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43 Palestinians and six Israelis killed as Israel-Gaza violence escalates

43 Palestinians and six Israelis killed as Israel-Gaza violence escalates

43 Palestinians and six Israelis killed as Israel-Gaza violence escalates

The deadly exchange of fire between Palestinian militants in the

Gaza Strip and the Israeli military has escalated significantly,

with the UN fearing a “full-scale war”.

More than 1,000 rockets have now been fired by Palestinian militants

over 38 hours, Israel said, most at Tel Aviv.

Israel has carried out hundreds of air strikes, destroying two tower blocks

in Gaza on Tuesday and Wednesday.

At least 43 Palestinians and six Israelis have been killed since Monday.

That includes 13 Palestinian children caught up in the conflict.

UN Secretary-General António Guterres said he was

“gravely concerned” by the ongoing violence.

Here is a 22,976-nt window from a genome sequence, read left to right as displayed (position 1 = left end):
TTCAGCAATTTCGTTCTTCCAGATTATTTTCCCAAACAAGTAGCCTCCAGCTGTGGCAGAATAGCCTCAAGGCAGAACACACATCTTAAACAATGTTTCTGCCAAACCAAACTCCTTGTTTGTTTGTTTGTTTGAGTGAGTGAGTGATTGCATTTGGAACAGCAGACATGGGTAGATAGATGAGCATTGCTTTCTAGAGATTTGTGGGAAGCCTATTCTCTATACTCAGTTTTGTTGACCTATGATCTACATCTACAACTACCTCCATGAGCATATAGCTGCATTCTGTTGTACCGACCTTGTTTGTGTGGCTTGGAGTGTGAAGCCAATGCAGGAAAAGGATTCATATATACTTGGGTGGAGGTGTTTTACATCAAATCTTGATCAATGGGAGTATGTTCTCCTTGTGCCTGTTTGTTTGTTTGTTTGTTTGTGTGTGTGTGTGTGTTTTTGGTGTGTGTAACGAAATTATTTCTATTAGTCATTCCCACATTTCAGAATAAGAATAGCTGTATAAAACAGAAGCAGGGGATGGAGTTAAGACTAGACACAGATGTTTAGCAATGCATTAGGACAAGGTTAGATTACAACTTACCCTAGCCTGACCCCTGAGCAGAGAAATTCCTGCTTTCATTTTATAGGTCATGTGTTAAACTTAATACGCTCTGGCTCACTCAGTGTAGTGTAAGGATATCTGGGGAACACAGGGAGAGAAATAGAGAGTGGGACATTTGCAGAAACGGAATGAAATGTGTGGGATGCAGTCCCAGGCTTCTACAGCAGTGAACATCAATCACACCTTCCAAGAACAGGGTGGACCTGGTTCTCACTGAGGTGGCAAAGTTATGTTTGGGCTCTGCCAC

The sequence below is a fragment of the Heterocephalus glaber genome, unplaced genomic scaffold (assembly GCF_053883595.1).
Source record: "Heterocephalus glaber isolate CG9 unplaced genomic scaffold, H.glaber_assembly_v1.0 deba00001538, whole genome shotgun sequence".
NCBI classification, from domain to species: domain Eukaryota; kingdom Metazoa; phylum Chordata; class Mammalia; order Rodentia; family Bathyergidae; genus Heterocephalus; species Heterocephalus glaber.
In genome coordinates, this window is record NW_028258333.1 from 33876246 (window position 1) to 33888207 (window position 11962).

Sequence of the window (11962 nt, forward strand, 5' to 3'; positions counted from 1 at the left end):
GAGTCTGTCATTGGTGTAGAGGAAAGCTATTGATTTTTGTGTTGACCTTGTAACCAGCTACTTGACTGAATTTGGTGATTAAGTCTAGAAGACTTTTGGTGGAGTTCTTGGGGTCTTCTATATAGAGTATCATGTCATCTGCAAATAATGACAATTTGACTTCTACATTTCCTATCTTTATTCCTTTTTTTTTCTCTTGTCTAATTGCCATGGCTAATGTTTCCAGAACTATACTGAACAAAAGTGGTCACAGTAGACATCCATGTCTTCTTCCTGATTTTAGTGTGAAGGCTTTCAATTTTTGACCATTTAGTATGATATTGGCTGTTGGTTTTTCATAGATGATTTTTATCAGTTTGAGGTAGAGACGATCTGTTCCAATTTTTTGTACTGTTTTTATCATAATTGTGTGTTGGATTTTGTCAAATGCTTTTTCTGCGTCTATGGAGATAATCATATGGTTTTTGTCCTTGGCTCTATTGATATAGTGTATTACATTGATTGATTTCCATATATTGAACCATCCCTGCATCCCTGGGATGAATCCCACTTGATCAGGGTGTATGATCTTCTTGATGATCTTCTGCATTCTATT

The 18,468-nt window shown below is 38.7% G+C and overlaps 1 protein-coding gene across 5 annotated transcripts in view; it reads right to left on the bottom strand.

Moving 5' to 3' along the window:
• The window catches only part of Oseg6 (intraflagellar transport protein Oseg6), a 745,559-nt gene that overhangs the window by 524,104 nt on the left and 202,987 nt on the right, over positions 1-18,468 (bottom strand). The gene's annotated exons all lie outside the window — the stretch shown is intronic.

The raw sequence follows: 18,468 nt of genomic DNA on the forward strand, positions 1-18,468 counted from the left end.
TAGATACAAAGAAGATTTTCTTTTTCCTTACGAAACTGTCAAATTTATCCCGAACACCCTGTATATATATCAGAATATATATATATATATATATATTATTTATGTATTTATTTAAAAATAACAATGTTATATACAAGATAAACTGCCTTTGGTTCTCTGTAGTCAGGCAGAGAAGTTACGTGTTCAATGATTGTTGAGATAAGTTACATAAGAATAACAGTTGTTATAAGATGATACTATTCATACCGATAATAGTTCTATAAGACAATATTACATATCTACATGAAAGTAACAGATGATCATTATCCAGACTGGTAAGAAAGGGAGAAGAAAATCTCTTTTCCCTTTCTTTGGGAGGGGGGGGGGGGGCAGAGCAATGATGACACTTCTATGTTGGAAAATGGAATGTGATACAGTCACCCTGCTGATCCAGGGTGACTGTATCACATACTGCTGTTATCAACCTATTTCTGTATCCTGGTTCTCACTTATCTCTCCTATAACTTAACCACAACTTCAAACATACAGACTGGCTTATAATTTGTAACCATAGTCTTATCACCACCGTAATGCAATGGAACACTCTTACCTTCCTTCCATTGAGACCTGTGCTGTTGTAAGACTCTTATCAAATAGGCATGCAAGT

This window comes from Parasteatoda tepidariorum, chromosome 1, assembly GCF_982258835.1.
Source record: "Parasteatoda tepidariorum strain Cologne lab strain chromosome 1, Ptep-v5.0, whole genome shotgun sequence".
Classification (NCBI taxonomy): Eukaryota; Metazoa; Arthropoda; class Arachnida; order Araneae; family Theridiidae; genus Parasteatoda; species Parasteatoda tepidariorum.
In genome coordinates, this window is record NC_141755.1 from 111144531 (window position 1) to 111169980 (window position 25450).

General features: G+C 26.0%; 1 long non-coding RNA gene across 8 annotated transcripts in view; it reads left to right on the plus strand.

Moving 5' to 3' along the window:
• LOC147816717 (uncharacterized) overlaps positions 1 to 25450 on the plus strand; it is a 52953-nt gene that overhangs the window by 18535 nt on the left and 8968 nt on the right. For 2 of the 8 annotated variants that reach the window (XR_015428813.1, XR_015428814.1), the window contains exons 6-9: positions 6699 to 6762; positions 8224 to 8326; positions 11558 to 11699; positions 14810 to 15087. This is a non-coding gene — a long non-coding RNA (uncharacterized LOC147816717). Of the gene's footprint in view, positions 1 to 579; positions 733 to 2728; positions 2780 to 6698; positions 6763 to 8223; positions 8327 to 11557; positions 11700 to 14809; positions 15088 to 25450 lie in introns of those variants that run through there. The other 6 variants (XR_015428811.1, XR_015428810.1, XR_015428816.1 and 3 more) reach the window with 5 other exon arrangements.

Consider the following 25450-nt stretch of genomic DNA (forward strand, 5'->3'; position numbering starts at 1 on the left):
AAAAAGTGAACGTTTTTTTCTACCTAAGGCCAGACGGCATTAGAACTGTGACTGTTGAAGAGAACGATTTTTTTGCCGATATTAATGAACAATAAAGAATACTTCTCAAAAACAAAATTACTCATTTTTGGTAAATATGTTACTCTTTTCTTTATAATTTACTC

The latest fatality was an Israeli citizen, who was killed when an anti-tank

guided missile, fired from the northern Gaza Strip, struck a jeep on the

border. Three other people were injured.

The Israeli fatalities also reportedly include a 52-year-old father and

his 16-year-old daughter who died in the city of Lod near

Tel Aviv when a rocket hit their car.

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In Gaza, the streets are full of rubble where buildings have collapsed

and cars are crushed or burned from Israeli air strikes.

Israeli Arabs have also staged violent protests in a number of Israeli towns.

Lod near Tel Aviv has been put under a state of emergency.

The fighting follows weeks of rising tension stoked by violent

confrontations between Israeli police and Palestinian protesters at a site

in Jerusalem that is holy to both Muslims and Jews.

Israel’s military says this is the biggest exchange since 2014.

Of the 1,050 rockets and mortar shells that have now been fired from

Gaza, 850 had landed in Israel or were intercepted by its Iron Dome